Thanks for the recipe, by the way. It sounds delicious!

    • Katie on March 23, 2008 at 15:58

    The book banning never ceases to amaze me. I agree wholeheartedly with you – it’s pointless. A book ending up on the banned list should be used as an educational tool. To Kill a Mockingbird is my all-time fave, and I first read it in high school, where we discussed exactly why it was banned. My teacher did everyone a great service by continuing to keep it in her plans for years to come!

    • Alisia on March 23, 2008 at 16:08

    The people who try to ban books strike me as those who also think they can protect their children from all the bad things in the world, rather than educate them. Yet, every time I see a book banned, it blows my mind.

    Thanks for the recipe! I’m keeping that one. I even have puff pastries in the freezer, left over from the pseudo-chicken pot pie type meal I made last night.

    It seems to be the weekend for recipes, I just posted my Purim hamantaschen recipe earlier this weekend.

  4. oh! I am going to check out your review on Uncle Tom’s Cabin! I have read that book three times, well maybe two.

    Great reading, happy easter to you too!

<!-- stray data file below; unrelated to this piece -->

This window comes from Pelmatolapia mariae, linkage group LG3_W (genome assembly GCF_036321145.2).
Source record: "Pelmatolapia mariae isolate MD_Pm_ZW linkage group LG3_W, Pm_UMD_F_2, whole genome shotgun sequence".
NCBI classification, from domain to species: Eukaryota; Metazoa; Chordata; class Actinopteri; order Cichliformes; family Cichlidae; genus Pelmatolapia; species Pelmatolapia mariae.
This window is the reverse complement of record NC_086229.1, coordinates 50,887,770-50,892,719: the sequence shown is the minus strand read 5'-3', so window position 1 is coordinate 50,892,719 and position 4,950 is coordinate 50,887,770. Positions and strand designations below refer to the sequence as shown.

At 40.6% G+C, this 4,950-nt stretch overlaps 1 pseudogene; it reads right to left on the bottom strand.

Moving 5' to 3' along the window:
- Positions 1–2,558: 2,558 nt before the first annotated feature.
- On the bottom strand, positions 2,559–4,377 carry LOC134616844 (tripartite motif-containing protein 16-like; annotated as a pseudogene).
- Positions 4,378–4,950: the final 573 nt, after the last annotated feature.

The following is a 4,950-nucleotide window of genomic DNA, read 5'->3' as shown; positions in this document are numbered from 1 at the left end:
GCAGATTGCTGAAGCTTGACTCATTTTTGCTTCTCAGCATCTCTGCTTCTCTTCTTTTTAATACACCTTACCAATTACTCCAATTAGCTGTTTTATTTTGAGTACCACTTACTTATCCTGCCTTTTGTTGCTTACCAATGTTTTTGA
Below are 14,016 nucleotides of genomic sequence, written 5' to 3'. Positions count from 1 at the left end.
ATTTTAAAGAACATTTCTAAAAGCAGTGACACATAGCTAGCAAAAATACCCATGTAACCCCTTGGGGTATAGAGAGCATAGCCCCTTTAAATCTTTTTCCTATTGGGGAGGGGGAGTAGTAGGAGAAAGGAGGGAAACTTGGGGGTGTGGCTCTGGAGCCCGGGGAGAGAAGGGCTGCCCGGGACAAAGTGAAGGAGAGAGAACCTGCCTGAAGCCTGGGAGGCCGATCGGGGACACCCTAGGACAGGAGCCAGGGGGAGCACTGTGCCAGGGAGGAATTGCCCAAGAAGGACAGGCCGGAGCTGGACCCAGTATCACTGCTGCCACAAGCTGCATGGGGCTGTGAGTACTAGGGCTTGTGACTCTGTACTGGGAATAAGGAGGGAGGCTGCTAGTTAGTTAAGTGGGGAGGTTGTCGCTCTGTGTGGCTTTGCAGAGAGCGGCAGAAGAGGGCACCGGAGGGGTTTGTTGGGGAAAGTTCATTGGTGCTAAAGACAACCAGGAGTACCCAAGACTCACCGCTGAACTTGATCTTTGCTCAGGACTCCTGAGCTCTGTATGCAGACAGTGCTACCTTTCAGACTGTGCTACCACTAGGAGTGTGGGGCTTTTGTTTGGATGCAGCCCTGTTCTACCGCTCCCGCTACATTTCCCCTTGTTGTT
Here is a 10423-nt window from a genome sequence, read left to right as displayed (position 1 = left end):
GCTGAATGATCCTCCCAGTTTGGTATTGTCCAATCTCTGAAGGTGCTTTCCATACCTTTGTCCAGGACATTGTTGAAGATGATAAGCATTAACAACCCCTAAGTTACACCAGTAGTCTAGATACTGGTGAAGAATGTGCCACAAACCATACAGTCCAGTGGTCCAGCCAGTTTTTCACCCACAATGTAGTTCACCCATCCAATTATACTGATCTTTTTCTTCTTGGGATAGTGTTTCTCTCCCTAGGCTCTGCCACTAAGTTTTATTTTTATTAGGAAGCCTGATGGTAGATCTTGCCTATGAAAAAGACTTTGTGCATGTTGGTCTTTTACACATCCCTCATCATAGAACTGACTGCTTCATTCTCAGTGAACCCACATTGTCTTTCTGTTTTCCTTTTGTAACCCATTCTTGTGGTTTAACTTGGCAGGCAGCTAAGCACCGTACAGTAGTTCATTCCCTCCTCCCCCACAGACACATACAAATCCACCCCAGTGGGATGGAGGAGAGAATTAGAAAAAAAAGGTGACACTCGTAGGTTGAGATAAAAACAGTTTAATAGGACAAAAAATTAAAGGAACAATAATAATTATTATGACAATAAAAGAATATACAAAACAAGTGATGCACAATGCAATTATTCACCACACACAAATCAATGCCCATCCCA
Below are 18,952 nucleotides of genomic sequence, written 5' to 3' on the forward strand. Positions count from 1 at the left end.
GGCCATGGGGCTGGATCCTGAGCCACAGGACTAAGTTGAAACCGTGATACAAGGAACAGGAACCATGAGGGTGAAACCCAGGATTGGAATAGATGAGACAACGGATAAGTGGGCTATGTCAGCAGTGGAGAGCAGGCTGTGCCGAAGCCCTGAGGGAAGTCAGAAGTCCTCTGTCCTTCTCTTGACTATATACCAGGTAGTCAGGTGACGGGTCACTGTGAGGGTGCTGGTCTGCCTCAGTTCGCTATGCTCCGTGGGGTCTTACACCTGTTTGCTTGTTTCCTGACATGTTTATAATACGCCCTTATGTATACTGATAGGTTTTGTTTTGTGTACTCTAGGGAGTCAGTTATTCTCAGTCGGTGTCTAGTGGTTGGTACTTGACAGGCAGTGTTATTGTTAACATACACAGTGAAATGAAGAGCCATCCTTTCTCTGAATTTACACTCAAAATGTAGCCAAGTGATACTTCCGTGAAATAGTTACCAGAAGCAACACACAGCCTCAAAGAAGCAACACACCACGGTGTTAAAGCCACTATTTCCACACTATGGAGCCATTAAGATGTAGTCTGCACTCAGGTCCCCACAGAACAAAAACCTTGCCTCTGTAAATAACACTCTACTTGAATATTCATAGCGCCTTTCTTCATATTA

• Julie on March 24, 2008 at 04:51

    Hi — I came via Sunday Salon and I love your blog!

    I read Uncle Tom’s Cabin years ago. Now when I think of the book I’m always reminded of the movie The King and I. One of the king’s concubines (i.e. sex slave) reads the book, which gives her the courage to try to escape the palace (i.e. upset the “natural” order of things). Maybe the book banners weren’t just afraid of raising uncomfortable issues; they were afraid of fomenting rebellion.

    • Wendy on March 24, 2008 at 08:06

    Thank you all for your comments on book banning – it looks like we pretty much agree!

    Wendy: Hope you got your laundry done – that is one task I’ve been avoiding and pretty soon I will have to do it!

    Ann: Sorry to hear about your snow! Although we have been having nice Spring weather, it is not out of the question we could still get a winter storm up here in the mountains (hope that makes you feel better!!):)

    Andi and Alisia: I hope you enjoy the brunch bake!

    Julie: Thanks for the compliment! You are the second person who has told me that Uncle Tom’s Cabin reminds them of the movie The King and I!

  5. I’m glad you’re enjoying Belong to Me. I thought it was wonderful. At first I didn’t care at all for Piper, but she eventually became one of my favorite characters — right up there with Cornelia and Dev. I look forward to your review!! I got a very nice note from the author the other day. I need to see if she’ll let me post it on my blog.

    • Wendy on March 28, 2008 at 07:57

    Les: How cool the author wrote to you!